South Africa has a new film festival.
Alongside well-established events in Durban and Cape Town, the action is heading to the country’s biggest city, Johannesburg, for the four-day Africa Rising International Film Festival, which opens Monday evening. And this time the focus is squarely on public participation and accessibility, with an aim to embrace new technology and challenge old norms.
ARIFF is the brainchild of artistic director Ayanda Sithebe, who caused a stir with his digital portal Actor Spaces, likened to a South African version of IMDb, and had been encouraging actors to engage in workshops within communities that didn’t traditionally get access to arts and culture.
“His whole dream was making film accessible to people here in South Africa,” says film producer Kweku Mandela, the grandson of Nelson Mandela, who brought on board the late leader’s estate House of Mandela to support the project. “I took it to my family and said, ‘I really want to support this young man.’ A big thing for us is that we want to focus on how to empower the next generation, and give them a new voice and opportunity.”
Put together in just three months thanks to the help of around 40 young South African filmmakers, the inaugural ARIFF is now ready to launch with the curtain-raising screening of Kagiso Lediga’s coming-of-age film Matwetwe, soundtracked by local hip-hop artist Cassper Nyovest.
Across the four days, a number of African and international film premieres and screenings — including A Star Is Born — are set to take place (roughly an 80-20 split between African and international titles), alongside roundtables, panel discussions and master classes. On Thursday, a group of filmmakers will shoot a scene in front of a live audience, who will be able to stop them at any time and, via a facilitator, ask questions about what’s going on and why.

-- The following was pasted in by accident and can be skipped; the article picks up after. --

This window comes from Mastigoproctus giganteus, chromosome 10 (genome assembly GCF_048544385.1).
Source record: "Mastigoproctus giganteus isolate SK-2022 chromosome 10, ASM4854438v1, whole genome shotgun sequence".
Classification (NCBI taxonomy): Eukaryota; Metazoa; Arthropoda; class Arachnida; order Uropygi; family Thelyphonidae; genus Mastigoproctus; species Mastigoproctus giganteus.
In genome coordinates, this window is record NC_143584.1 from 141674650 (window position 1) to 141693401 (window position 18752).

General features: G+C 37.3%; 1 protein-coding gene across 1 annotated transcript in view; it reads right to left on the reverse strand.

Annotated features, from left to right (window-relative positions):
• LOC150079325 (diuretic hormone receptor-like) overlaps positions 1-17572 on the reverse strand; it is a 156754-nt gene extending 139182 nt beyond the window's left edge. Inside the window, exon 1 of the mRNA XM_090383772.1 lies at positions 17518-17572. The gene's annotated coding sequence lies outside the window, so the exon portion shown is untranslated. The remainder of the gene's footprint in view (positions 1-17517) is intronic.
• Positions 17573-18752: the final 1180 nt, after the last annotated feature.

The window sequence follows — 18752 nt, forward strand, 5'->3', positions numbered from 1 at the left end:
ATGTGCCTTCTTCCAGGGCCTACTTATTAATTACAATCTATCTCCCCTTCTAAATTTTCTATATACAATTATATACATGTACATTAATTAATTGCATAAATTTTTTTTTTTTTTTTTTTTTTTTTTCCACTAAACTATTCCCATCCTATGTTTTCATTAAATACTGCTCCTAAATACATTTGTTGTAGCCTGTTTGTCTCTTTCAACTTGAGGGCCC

The entire festival is taking place in the Johannesburg district of Newtown, which Mandela says is surrounded by major universities and colleges and is within easy reach of a number of young people. Each morning, students from local elementary schools will be bused in for a series of free screenings.
Mandela says that whereas the festivals in Durban and Cape Town can often feel “very industry focussed,” the hope is that ARIFF — which he anticipates will have around 8,000 people coming through over the four days — really gets the public out to engage.
It also lands just two weeks before the Global Citizen Festival: Mandela 100, acting as a handy pre-event to the major celebration of the centennial of both Nelson Mandela and fellow anti-apartheid campaigner Albertina Sisulu.
“It’s early days yet, but [ARIFF] is something we want to see grow each year. We’ve definitely put it in capable young hands and I’m excited to see what come of it,” adds Kweku Mandela. “We feel strongly that Africa’s moment has come in terms of storytelling, and it’s time we take ownership of that.”